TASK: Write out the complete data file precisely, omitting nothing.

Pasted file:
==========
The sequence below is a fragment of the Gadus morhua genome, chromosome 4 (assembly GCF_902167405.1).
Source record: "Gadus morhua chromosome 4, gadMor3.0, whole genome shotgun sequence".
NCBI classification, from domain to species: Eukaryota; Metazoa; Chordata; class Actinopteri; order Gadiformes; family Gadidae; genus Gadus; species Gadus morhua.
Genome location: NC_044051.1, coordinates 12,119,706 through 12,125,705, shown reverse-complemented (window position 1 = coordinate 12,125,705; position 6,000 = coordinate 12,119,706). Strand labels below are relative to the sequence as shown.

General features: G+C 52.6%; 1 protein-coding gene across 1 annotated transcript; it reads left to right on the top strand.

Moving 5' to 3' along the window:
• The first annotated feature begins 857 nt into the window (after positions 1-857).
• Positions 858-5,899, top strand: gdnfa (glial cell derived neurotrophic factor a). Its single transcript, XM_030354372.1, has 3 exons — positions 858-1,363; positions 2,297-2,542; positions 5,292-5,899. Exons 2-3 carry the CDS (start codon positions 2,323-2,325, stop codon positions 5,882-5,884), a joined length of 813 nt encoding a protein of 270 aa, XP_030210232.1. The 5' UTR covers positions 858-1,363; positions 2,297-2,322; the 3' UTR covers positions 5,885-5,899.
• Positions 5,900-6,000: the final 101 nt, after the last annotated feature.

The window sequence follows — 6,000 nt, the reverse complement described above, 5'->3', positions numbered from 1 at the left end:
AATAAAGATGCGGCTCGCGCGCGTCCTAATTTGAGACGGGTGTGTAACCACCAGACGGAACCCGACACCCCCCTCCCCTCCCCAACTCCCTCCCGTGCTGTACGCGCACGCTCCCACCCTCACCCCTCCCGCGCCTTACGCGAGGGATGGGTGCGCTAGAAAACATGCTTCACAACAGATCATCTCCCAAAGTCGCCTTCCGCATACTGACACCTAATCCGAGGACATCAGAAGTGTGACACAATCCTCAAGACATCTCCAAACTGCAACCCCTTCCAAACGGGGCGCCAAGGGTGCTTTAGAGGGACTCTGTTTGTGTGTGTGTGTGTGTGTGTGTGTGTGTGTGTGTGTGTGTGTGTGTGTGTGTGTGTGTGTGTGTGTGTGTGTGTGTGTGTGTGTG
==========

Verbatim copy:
The sequence below is a fragment of the Gadus morhua genome, chromosome 4 (assembly GCF_902167405.1).
Source record: "Gadus morhua chromosome 4, gadMor3.0, whole genome shotgun sequence".
NCBI classification, from domain to species: Eukaryota; Metazoa; Chordata; class Actinopteri; order Gadiformes; family Gadidae; genus Gadus; species Gadus morhua.
Genome location: NC_044051.1, coordinates 12,119,706 through 12,125,705, shown reverse-complemented (window position 1 = coordinate 12,125,705; position 6,000 = coordinate 12,119,706). Strand labels below are relative to the sequence as shown.

General features: G+C 52.6%; 1 protein-coding gene across 1 annotated transcript; it reads left to right on the top strand.

Moving 5' to 3' along the window:
• The first annotated feature begins 857 nt into the window (after positions 1-857).
• Positions 858-5,899, top strand: gdnfa (glial cell derived neurotrophic factor a). Its single transcript, XM_030354372.1, has 3 exons — positions 858-1,363; positions 2,297-2,542; positions 5,292-5,899. Exons 2-3 carry the CDS (start codon positions 2,323-2,325, stop codon positions 5,882-5,884), a joined length of 813 nt encoding a protein of 270 aa, XP_030210232.1. The 5' UTR covers positions 858-1,363; positions 2,297-2,322; the 3' UTR covers positions 5,885-5,899.
• Positions 5,900-6,000: the final 101 nt, after the last annotated feature.

The window sequence follows — 6,000 nt, the reverse complement described above, 5'->3', positions numbered from 1 at the left end:
AATAAAGATGCGGCTCGCGCGCGTCCTAATTTGAGACGGGTGTGTAACCACCAGACGGAACCCGACACCCCCCTCCCCTCCCCAACTCCCTCCCGTGCTGTACGCGCACGCTCCCACCCTCACCCCTCCCGCGCCTTACGCGAGGGATGGGTGCGCTAGAAAACATGCTTCACAACAGATCATCTCCCAAAGTCGCCTTCCGCATACTGACACCTAATCCGAGGACATCAGAAGTGTGACACAATCCTCAAGACATCTCCAAACTGCAACCCCTTCCAAACGGGGCGCCAAGGGTGCTTTAGAGGGACTCTGTTTGTGTGTGTGTGTGTGTGTGTGTGTGTGTGTGTGTGTGTGTGTGTGTGTGTGTGTGTGTGTGTGTGTGTGTGTGTGTGTGTGTGTG